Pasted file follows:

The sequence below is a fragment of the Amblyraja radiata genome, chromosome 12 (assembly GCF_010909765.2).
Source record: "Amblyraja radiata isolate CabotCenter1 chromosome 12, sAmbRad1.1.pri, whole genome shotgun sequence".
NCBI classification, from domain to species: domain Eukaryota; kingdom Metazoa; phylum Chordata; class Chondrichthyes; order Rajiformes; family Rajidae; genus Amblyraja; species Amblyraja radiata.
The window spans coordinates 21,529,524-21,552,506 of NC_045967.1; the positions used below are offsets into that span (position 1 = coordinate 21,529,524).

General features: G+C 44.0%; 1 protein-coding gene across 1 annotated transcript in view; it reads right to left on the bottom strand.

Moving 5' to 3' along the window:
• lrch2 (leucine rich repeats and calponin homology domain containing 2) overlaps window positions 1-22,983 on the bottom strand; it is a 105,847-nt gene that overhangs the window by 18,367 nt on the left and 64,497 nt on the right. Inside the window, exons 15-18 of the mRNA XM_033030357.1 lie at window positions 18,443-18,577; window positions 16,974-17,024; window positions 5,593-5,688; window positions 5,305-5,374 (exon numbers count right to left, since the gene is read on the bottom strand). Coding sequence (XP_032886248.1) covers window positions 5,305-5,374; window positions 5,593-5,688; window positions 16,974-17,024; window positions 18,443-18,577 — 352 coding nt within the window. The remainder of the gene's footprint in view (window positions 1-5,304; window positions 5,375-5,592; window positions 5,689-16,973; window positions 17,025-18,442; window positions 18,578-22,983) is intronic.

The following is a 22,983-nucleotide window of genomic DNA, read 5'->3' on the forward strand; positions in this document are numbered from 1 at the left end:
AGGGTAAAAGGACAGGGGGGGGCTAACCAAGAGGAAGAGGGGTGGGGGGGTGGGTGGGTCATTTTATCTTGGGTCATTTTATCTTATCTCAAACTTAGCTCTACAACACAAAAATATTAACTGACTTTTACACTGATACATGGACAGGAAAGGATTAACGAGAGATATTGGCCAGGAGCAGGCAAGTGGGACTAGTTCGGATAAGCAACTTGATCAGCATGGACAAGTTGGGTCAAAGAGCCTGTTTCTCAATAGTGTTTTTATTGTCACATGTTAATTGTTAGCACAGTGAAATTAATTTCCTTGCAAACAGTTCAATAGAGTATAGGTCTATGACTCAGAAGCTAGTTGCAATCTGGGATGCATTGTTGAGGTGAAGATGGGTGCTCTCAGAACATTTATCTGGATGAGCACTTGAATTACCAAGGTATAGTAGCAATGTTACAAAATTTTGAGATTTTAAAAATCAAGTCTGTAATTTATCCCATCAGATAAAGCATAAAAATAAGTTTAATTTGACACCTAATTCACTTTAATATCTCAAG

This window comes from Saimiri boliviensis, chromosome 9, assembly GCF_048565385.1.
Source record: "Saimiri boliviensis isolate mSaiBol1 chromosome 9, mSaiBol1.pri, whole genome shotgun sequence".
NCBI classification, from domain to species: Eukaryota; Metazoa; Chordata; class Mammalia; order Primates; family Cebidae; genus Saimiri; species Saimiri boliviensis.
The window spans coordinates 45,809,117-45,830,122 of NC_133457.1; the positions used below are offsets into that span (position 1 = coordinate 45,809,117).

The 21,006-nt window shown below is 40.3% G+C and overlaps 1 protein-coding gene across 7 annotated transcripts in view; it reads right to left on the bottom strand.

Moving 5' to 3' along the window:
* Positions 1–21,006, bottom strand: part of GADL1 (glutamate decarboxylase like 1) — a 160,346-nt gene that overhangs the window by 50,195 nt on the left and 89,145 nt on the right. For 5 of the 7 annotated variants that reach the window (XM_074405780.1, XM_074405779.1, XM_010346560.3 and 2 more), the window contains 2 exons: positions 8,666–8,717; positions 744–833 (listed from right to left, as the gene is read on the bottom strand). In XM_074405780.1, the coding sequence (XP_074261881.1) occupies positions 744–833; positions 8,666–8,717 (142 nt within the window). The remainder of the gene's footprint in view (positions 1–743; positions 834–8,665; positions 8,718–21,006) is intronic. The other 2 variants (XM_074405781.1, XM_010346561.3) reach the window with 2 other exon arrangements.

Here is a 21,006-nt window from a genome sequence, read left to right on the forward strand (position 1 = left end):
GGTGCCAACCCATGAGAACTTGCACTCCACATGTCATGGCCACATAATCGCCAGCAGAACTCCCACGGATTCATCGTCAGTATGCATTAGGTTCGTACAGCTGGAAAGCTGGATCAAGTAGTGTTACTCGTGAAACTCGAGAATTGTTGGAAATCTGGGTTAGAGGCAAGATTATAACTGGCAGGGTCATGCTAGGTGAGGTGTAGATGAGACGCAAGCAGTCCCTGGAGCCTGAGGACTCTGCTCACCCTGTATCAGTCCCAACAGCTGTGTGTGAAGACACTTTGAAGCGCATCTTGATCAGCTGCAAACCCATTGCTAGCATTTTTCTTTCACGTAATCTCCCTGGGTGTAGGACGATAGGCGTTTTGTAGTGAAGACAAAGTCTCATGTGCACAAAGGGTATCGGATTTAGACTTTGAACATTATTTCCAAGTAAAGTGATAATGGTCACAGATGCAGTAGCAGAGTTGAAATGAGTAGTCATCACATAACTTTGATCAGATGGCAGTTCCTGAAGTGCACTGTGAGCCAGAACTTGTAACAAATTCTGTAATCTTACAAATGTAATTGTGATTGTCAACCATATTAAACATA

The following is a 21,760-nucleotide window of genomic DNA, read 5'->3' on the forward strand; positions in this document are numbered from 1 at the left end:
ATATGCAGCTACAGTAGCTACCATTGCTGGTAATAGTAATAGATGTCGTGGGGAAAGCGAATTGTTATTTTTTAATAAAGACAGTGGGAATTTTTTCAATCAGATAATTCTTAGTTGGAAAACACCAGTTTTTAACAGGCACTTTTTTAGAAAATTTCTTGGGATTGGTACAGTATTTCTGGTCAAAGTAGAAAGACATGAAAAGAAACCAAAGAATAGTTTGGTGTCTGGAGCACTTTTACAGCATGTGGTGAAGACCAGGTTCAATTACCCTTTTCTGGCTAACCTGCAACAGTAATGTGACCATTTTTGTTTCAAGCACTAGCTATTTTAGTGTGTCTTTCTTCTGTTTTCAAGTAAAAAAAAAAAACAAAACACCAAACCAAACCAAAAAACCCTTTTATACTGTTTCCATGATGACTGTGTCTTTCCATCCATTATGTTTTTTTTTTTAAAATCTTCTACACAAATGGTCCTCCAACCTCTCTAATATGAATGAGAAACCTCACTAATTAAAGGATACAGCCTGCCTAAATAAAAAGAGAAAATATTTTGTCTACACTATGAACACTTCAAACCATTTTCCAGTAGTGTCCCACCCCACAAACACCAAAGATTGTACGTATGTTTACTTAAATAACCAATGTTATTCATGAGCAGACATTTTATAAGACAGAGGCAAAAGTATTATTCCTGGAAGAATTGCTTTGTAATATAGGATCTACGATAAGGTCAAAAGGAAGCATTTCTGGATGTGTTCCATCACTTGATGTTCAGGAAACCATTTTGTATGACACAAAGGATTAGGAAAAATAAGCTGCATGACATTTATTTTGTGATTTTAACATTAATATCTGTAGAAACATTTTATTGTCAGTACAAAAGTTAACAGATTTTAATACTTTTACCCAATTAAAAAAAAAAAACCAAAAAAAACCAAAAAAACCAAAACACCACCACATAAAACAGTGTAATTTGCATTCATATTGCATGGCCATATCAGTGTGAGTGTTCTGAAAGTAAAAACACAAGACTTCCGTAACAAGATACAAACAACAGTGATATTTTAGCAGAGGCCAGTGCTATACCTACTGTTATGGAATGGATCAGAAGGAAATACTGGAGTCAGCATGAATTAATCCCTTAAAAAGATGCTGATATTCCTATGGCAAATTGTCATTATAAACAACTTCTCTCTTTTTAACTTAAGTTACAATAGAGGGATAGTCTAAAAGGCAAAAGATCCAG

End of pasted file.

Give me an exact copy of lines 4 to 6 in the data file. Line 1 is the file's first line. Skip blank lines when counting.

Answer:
The window spans coordinates 21,529,524-21,552,506 of NC_045967.1; the positions used below are offsets into that span (position 1 = coordinate 21,529,524).

General features: G+C 44.0%; 1 protein-coding gene across 1 annotated transcript in view; it reads right to left on the bottom strand.

Moving 5' to 3' along the window: